Russian Su-24 Fencer attack plane performs multiple passes near U.S. warship in Black Sea

A Russian attack plane performed multiple passes near an American warship in the Black Sea.

The aircraft, reportedly a Russian Air Force Su-24 Fencer, flew within 1,000 yards of the USS Donald Cook, the U.S. Navy destroyer currently operating in the Black Sea. According to the Associated Press, the Fencer flew at 500 feet ASL (Above Sea Level) and performed passes that the ship commander considered “provocative and inconsistent with international agreements.”

The ship, that has been operating in the Black Sea since Apr. 10, issued several radio calls and warnings to the Fencer, that was unarmed and was never in real danger of coming in contact with the ship.

Noteworthy, the U.S. warship was also being shadowed by a Russian Navy frigate, but this is just routine during operations conducted in international waters east of Romania.

Such close encounters are quite frequent is seas around the world. Some years ago a pair of Tu-95 Bear flew quite close to USS Nimitz in the Pacific. For sure, when this happens in the Black Sea and amid raising tensions following the Russian invasion of Crimea, the episode assumes a completely different meaning.


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About David Cenciotti
David Cenciotti is a journalist based in Rome, Italy. He is the Founder and Editor of “The Aviationist”, one of the world’s most famous and read military aviation blogs. Since 1996, he has written for major worldwide magazines, including Air Forces Monthly, Combat Aircraft, and many others, covering aviation, defense, war, industry, intelligence, crime and cyberwar. He has reported from the U.S., Europe, Australia and Syria, and flown several combat planes with different air forces. He is a former 2nd Lt. of the Italian Air Force, a private pilot and a graduate in Computer Engineering. He has written five books and contributed to many more ones.


    • superior 5th gen aircraft, superior top design with SUPERIOR russian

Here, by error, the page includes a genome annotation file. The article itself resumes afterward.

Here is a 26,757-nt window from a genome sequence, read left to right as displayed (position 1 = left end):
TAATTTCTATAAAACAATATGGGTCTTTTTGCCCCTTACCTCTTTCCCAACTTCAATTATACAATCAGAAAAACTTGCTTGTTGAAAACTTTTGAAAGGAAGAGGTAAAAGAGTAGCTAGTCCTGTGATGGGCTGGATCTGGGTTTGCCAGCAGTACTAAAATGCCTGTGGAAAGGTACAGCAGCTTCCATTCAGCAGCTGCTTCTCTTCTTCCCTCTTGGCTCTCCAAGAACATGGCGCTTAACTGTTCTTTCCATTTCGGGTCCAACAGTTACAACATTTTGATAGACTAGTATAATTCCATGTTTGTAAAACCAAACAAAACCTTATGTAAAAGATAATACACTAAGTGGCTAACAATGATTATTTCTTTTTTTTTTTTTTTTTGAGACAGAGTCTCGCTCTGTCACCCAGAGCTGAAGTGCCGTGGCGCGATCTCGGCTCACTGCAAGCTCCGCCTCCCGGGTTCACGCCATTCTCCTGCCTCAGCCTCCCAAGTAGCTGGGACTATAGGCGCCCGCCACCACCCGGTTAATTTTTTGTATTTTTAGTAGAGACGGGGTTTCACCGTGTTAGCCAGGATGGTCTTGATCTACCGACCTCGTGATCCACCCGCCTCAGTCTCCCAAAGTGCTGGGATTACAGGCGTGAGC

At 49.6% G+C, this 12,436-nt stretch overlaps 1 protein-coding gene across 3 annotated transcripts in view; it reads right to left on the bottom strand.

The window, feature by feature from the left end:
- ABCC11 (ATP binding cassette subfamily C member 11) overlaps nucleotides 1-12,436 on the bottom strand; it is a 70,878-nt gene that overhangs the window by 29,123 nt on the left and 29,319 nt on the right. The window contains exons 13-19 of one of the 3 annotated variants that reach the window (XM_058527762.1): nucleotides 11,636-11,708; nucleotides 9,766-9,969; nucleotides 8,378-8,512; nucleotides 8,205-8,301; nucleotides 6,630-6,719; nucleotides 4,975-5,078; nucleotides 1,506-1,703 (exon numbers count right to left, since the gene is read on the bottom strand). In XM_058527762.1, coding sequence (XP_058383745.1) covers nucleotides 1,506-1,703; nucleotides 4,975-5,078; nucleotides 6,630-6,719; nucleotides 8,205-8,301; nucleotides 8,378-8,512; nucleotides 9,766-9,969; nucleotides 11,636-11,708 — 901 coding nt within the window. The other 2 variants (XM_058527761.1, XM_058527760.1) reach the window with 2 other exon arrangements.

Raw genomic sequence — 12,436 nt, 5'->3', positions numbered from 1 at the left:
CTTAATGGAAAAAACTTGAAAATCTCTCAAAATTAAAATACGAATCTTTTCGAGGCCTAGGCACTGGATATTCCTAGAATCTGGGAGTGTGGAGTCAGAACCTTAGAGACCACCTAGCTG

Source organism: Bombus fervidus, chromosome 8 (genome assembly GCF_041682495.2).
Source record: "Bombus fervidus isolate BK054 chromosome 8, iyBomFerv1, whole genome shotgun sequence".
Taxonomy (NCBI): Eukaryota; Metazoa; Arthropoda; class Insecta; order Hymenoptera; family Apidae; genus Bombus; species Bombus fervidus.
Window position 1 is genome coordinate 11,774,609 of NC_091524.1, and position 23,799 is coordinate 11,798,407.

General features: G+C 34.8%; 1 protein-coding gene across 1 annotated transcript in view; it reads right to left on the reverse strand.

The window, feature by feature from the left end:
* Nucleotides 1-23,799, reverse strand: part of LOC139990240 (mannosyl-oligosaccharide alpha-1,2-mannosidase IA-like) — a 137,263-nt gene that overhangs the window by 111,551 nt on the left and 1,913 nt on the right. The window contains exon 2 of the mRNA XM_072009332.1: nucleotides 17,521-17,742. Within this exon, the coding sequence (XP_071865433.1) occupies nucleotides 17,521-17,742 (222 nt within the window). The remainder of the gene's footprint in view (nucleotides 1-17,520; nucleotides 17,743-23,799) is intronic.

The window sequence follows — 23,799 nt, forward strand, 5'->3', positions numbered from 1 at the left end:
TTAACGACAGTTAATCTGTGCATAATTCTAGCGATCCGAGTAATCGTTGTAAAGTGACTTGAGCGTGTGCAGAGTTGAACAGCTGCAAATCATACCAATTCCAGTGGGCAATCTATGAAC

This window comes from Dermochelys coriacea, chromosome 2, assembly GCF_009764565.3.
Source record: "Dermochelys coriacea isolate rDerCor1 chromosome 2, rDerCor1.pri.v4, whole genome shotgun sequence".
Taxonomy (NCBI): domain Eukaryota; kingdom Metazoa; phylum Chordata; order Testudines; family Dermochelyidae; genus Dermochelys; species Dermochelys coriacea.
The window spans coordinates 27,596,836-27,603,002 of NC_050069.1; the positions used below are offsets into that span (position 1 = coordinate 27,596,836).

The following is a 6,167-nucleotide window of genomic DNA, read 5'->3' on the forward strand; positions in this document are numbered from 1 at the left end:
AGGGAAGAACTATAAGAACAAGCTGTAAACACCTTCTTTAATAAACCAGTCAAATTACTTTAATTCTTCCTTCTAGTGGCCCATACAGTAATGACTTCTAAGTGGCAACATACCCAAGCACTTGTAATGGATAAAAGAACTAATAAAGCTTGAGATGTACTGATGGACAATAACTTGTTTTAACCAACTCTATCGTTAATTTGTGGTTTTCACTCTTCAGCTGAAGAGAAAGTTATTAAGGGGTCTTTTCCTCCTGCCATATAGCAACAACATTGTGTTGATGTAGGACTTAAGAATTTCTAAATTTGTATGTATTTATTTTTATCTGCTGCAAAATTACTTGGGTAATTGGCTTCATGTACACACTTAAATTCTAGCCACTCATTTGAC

nuclear warheads 50x the power of american

    • Yeah, why not let those kind US Ships sail all the way to the Red Square. Otherwise, it might seem like an “aggression”.

      • have you look at the map? Did you noticed that there are 3 NATO countries there? Do you noticed that US have a base used for hauling troops out of Afghanistan?
        If anything else Black Sea is a NATO “owned” sea :)

        • oh so now all of a sudden we have to send ships over there to piss the russians off and we find the excuse of NATO bases in the area.SO far the only aggressors have proven to be us.We dont need to be the police of the world.Instead of spending money and trying to start shit with other countries maybe we should concentrate with problems at home.The black sea does not belong to NATO.Maybe the russians should set up camp at our back yard i would like to see the comments on here.

    • Are reading any further than title?

      “Such close encounters are quite frequent is seas around the world.”

  1. The Russian aircraft was most likely gathering electronic intelligence on the American ship’s weapon systems. To do this, it had to fly close enough to pose a threat, forcing the destroyer to illuminate it with its radars and weapon systems.

    This information would be collected on pods under the aircraft’s wings and will used to create ECM (Electronic Counter Measures), ECCM (Electronic Counter-Counter Measures) or more generally to alter Russian weapon systems to better overcome the ship’s defences.

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